In the market, fire-flowers bloomed
from gun-metal seeds
and dazzled the streets into
as Papa called us back into the house.
I remember catching his brittle smile
while he wrapped us in his hands
and told us everything would stay the same.
When the red-arm-bands swept past along the roads,
you said that they were soldier-ants
and suddenly they were, in their black lines ready
to sting. We assorted them into species:
the grass-cutter infantry building barriers
with broken paving slabs,
the hissing leathered leader that came
to steal our names for his list.
In the winter, we began to hide
as pilot-men took flight and
emptied their training across the city,
the whole night hesitating
at the winding scream of the shells.
The time ached by, each hour rattling on
like loose panes of glass. When eventually
they stopped, Opa would open the cellar to the sun
and we washed ourselves clean in the morning.
By then, you were quieter,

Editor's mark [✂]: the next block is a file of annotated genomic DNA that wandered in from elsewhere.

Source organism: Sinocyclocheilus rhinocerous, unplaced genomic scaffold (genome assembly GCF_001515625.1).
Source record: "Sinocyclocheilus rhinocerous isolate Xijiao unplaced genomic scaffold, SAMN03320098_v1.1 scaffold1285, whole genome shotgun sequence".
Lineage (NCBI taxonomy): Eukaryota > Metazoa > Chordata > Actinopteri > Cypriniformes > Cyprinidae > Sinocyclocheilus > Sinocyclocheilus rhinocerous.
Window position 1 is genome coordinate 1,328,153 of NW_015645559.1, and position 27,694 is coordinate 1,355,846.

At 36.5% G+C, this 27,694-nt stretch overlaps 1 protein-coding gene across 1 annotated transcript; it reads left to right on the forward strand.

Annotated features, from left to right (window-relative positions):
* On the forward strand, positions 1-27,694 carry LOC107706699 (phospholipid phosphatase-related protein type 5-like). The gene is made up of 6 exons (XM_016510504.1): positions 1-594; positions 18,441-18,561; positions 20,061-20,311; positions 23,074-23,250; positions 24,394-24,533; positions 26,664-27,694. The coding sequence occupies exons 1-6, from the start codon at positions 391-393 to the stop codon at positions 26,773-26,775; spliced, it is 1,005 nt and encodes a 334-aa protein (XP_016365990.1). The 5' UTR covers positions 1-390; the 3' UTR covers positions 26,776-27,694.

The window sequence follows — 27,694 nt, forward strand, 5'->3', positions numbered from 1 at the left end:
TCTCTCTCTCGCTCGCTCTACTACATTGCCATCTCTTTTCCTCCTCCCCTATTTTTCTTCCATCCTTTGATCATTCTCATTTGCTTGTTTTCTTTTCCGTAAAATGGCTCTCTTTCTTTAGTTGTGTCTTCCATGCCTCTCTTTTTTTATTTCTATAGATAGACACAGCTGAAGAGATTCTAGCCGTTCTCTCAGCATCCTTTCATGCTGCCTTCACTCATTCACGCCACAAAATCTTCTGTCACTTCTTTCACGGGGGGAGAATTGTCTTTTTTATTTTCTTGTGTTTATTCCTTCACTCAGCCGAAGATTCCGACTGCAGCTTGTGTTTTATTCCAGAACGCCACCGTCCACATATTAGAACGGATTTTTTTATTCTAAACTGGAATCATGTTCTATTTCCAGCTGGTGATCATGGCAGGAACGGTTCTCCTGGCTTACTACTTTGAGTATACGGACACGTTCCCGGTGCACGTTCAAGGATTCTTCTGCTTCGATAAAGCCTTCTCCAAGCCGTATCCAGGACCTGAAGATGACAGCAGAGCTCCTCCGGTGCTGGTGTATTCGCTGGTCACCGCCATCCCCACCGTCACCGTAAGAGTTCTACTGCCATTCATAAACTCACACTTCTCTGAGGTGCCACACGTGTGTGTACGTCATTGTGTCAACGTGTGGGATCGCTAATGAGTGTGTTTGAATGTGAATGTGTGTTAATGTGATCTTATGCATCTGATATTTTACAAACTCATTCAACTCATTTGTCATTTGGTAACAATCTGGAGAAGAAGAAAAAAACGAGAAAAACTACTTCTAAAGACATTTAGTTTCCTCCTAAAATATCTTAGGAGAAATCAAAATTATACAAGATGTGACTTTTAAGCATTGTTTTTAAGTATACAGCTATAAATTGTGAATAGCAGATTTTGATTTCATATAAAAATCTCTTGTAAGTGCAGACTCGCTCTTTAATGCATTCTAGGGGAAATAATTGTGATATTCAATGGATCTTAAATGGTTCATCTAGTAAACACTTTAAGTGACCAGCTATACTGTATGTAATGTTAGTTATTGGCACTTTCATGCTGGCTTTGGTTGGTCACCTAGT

always picking at your star until Mama
told you to stop.
The next-house had no cellar,
but we still found castles hidden in the gaps
between the other families
to hold our court with wooden-spoon sceptres.
Meanwhile, the new streets were crumbling,
worn-down with years of worry.
They seemed uncertain over
whether they would also disappear.
On that day, the snow had begun to seep
behind old Opa’s eyes
so Papa sent you, the tallest,
to find more fire-wood
and when the blackshirts came hunting, we hid
tucked into the floorboards’ slanting light
below their feet.
By the time we hurried out again
you had dissolved
with only footsteps
in your place